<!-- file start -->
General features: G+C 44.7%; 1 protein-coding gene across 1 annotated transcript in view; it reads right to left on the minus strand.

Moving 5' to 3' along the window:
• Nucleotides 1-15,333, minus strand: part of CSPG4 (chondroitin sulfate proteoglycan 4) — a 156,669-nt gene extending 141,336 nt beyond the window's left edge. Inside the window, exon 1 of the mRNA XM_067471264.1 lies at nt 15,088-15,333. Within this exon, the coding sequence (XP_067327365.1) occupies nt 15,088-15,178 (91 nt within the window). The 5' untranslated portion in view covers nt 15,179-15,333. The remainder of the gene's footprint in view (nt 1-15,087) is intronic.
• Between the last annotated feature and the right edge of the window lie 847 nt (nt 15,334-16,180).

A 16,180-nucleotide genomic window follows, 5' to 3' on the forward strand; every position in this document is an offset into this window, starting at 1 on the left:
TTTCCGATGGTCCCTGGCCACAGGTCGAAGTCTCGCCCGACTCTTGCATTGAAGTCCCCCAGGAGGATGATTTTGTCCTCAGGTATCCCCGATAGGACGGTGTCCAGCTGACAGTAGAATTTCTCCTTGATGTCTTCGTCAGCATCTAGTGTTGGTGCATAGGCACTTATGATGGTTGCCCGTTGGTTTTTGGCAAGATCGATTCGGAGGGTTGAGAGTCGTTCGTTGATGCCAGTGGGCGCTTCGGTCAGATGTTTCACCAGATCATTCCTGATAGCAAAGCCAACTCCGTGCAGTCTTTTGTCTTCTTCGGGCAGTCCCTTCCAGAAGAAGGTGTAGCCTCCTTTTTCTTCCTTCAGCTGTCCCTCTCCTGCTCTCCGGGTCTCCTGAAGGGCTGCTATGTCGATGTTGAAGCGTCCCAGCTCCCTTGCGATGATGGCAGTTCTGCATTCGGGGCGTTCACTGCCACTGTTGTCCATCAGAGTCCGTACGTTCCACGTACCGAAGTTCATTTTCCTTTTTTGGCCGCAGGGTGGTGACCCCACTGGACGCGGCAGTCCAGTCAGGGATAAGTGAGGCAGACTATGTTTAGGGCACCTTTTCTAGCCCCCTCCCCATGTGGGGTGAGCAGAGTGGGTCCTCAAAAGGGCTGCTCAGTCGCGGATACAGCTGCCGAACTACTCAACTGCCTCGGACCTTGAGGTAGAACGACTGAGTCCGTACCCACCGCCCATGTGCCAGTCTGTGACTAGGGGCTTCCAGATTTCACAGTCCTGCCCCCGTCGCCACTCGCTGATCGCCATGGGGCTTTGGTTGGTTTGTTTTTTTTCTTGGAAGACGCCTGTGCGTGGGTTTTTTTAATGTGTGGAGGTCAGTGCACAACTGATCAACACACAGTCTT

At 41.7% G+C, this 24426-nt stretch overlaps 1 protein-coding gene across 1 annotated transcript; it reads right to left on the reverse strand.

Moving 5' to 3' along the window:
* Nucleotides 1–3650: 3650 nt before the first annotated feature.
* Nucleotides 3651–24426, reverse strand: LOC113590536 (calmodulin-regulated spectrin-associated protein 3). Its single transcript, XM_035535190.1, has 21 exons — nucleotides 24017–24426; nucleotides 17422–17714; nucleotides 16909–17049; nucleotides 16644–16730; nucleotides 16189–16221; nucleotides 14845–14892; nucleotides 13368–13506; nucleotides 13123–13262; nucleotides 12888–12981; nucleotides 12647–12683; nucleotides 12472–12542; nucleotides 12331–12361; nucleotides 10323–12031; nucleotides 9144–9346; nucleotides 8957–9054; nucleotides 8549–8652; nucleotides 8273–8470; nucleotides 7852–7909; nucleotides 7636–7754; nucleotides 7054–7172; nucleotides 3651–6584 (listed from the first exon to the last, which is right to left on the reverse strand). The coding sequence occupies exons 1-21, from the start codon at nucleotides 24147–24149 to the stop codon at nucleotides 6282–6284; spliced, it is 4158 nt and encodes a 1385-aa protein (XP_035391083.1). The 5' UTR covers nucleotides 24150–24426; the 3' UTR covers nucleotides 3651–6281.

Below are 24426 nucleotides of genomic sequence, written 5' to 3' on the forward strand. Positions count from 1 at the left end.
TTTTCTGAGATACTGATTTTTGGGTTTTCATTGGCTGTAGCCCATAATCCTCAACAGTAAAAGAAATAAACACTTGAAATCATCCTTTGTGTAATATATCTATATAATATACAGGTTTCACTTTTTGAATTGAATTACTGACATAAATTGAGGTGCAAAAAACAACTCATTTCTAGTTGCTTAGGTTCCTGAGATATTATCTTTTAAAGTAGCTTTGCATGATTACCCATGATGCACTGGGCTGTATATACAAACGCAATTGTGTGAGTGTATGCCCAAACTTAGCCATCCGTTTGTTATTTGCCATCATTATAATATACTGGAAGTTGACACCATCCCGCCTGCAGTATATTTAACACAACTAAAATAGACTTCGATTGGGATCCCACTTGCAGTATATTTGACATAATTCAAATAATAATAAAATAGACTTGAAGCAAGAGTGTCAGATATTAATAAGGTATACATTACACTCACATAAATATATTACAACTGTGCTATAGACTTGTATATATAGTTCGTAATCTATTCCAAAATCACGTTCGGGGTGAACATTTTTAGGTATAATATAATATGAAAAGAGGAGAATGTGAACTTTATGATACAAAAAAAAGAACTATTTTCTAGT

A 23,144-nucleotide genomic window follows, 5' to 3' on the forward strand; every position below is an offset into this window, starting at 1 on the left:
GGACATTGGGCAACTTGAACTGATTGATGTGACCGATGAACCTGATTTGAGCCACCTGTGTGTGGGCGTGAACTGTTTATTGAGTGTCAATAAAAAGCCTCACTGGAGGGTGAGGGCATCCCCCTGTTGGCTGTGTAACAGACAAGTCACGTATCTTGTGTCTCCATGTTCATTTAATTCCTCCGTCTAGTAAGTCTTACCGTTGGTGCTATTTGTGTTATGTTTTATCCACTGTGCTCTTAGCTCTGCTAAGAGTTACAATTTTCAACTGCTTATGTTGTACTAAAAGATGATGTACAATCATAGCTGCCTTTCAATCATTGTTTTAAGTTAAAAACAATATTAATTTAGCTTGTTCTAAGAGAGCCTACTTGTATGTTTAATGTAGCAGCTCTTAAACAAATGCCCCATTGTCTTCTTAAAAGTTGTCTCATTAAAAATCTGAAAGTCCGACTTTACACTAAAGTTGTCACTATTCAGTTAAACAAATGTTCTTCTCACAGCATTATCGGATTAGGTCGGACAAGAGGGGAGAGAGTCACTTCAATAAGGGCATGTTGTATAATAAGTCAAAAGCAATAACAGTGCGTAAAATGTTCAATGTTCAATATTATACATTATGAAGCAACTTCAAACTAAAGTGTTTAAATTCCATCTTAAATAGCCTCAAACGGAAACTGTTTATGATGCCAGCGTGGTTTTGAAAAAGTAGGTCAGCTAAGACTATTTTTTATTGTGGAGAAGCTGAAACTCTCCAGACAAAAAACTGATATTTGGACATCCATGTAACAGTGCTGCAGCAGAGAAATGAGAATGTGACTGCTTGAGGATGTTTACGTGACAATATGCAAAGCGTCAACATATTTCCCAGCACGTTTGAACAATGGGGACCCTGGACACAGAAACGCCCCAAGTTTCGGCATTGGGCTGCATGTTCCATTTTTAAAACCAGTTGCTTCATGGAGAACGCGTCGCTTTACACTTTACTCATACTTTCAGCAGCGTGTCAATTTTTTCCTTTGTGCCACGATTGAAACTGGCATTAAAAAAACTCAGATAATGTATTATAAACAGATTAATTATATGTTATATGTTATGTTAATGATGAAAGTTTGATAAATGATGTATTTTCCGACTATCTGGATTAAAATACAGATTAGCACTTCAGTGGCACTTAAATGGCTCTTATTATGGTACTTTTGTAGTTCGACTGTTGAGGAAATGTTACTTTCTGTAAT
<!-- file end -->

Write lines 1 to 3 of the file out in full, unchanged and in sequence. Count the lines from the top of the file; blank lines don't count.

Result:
General features: G+C 44.7%; 1 protein-coding gene across 1 annotated transcript in view; it reads right to left on the minus strand.

Moving 5' to 3' along the window:
• Nucleotides 1-15,333, minus strand: part of CSPG4 (chondroitin sulfate proteoglycan 4) — a 156,669-nt gene extending 141,336 nt beyond the window's left edge. Inside the window, exon 1 of the mRNA XM_067471264.1 lies at nt 15,088-15,333. Within this exon, the coding sequence (XP_067327365.1) occupies nt 15,088-15,178 (91 nt within the window). The 5' untranslated portion in view covers nt 15,179-15,333. The remainder of the gene's footprint in view (nt 1-15,087) is intronic.